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Eight charts that tell the Australian Budget story

The post-COVID economy will have different moving parts to the pre-COVID one. The 2020-2021 Australian Federal Budget looks to replace public spending, which has been supporting the economy, with private, using what it hopes are effective fiscal multipliers.

Here are some key charts showing the expected impact ANZ Research expects the Federal Budget will have in the short to medium term.

Personal income tax cuts have been brought forward. From 2020-2021 the upper limit of the 19 per cent rate threshold will increase from $A37,000 to $A45,000 and the 32.5 per cent marginal tax rate upper threshold will increase from $A90,000 to $A120,000. The low- and middle-income tax offset (LMITO) - of up to $A1080 per annum - stays in place for another year.

The $A100 billion JobKeeper package and $A18 billion coronavirus supplement to the JobSeeker will soon end.

Additional household support and tax cuts are small in comparison.

Just focussing on five major measures suggests direct stimulus will fall by nearly 8 per cent of GDP in the December quarter.

Shovel-ready infrastructure projects have been prioritised and the National Broadband Network is getting a $A4.5 billion boost.

Nominal GDP, the key macro variable for the budget, is expected to fall 1.75 per cent in 2020-21, although this is much less than the 4.75 per cent drop forecast in the July economic update.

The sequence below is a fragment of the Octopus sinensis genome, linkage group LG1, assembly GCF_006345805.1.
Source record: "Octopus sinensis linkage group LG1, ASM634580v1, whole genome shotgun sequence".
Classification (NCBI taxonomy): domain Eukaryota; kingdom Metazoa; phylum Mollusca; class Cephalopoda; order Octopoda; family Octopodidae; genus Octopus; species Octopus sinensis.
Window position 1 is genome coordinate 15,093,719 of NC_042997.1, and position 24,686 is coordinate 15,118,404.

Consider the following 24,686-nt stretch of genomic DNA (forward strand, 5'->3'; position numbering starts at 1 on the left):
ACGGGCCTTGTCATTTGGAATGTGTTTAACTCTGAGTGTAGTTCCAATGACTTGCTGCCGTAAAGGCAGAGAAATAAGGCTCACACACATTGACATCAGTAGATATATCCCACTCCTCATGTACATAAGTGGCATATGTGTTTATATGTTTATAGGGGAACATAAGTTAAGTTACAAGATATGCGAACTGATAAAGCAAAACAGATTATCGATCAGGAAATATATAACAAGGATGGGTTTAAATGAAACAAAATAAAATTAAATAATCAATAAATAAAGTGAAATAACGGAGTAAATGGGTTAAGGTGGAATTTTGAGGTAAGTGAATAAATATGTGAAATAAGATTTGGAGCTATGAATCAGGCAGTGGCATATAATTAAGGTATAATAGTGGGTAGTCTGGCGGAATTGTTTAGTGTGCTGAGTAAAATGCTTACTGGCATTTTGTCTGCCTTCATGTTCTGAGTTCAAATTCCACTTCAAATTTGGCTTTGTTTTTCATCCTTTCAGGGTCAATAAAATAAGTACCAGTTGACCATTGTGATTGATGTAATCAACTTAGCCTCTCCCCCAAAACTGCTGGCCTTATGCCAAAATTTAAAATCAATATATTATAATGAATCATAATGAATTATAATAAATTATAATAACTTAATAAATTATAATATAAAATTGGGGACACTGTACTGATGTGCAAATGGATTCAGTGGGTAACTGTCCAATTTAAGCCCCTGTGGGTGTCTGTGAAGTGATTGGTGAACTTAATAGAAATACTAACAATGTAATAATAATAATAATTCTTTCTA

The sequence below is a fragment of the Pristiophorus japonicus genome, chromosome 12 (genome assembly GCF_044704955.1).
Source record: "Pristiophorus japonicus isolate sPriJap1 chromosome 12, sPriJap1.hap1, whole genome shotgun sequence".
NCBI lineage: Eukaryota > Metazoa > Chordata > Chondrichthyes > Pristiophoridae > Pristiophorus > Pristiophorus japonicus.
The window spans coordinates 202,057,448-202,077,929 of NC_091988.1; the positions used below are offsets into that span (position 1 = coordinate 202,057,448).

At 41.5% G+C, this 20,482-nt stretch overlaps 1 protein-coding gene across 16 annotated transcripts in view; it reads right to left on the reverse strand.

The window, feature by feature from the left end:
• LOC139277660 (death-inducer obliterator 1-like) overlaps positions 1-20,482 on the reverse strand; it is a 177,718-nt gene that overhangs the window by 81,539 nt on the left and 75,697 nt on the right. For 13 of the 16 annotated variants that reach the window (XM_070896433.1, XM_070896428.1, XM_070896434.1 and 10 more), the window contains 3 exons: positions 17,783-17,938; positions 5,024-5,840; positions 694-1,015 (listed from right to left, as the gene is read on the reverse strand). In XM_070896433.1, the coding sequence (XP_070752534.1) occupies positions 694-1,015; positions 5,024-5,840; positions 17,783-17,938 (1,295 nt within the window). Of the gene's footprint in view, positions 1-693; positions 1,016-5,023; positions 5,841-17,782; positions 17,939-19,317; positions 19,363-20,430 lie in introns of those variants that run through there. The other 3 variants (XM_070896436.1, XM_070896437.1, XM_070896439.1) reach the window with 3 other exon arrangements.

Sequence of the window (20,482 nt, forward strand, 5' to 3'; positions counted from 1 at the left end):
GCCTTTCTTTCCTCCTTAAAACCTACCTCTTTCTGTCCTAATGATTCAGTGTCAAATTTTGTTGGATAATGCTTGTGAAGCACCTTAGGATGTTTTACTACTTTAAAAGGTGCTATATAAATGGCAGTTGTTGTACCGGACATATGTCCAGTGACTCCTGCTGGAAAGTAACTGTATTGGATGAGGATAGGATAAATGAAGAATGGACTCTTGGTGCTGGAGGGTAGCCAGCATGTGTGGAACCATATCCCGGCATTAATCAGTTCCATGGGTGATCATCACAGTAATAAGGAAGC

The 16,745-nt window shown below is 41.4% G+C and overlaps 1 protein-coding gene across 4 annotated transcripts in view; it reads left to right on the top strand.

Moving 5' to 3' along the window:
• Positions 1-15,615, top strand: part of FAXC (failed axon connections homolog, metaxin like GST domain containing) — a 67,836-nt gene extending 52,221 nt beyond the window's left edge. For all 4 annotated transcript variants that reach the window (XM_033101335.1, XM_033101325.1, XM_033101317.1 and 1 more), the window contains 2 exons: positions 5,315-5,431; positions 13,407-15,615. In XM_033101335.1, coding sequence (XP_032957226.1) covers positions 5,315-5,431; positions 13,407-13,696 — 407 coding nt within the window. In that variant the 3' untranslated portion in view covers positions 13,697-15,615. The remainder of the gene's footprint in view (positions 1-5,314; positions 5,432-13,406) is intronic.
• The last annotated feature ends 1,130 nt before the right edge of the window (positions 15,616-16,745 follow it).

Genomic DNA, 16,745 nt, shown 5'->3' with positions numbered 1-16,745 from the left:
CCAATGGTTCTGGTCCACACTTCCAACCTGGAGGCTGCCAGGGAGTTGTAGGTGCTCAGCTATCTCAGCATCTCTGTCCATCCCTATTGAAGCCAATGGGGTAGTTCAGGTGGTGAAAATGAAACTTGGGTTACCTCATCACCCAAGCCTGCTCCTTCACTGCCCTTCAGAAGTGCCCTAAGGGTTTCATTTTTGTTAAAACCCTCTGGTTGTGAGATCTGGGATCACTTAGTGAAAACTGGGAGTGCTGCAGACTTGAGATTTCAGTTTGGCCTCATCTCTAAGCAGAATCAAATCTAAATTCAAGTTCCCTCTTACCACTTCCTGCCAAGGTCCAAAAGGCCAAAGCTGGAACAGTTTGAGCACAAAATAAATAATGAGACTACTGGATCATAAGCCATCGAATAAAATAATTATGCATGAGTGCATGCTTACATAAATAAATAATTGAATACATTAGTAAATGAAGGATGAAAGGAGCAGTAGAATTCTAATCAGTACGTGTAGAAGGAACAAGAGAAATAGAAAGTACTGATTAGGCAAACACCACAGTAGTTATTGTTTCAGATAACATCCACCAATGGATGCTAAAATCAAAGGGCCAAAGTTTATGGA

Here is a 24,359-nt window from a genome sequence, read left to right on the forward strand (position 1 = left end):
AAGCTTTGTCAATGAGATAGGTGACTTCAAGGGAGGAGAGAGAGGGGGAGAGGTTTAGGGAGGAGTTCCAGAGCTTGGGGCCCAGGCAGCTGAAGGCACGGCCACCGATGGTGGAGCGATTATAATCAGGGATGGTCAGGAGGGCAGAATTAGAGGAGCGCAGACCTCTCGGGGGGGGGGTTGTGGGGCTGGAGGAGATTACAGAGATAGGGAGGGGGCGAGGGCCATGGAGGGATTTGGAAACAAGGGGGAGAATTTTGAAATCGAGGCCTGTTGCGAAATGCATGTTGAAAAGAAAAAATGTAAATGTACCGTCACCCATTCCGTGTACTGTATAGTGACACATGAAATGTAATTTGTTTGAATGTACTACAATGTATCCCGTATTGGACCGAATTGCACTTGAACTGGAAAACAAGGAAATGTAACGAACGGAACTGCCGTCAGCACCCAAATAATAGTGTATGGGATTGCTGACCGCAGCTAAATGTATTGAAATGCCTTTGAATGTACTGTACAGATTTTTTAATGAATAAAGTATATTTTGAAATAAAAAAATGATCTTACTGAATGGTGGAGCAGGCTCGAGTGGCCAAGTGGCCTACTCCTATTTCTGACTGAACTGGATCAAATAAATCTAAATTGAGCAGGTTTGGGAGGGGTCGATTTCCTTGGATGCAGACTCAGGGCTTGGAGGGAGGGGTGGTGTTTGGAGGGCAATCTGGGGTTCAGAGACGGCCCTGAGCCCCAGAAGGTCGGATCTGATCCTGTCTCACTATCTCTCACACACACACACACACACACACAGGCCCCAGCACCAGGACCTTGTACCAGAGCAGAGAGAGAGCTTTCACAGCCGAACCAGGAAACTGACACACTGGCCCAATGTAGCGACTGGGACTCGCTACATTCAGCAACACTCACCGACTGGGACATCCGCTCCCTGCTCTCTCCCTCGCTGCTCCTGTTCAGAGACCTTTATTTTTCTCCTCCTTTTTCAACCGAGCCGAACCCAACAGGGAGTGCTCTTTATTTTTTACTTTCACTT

A solid recovery is expected in 2021-22.

Population growth has been revised down. The Government now expects growth of just 0.2 per cent in 2020-21 (which would be the lowest since World War II) and only 0.4 per cent in 2021-22.

This will have clear implications for GDP growth and housing demand.

Given employment in August was already 294,000 higher than the June quarter average, this means there would be a net rise of just 44,000 over the remainder of the fiscal year.

This suggests the Government expects to see net employment losses over the coming months.

A further 221,000 workers are expected to gain employment by June 2022 but employment won’t exceed the pre-pandemic peak of 13 million until 2023-24.

The current and previous downturns show young people are more vulnerable to labour market shocks and the scarring effects of recessions.

The $A4 billion JobMaker Hiring Credit and $A1.2 billion wage subsidy for new apprentices and trainees are intended to incentivise businesses to hire new employees aged 16-35 years old.

Cherelle Murphy is Senior Economist, ANZ

This story is an edited version of an ANZ Research report. You can read the original report HERE.

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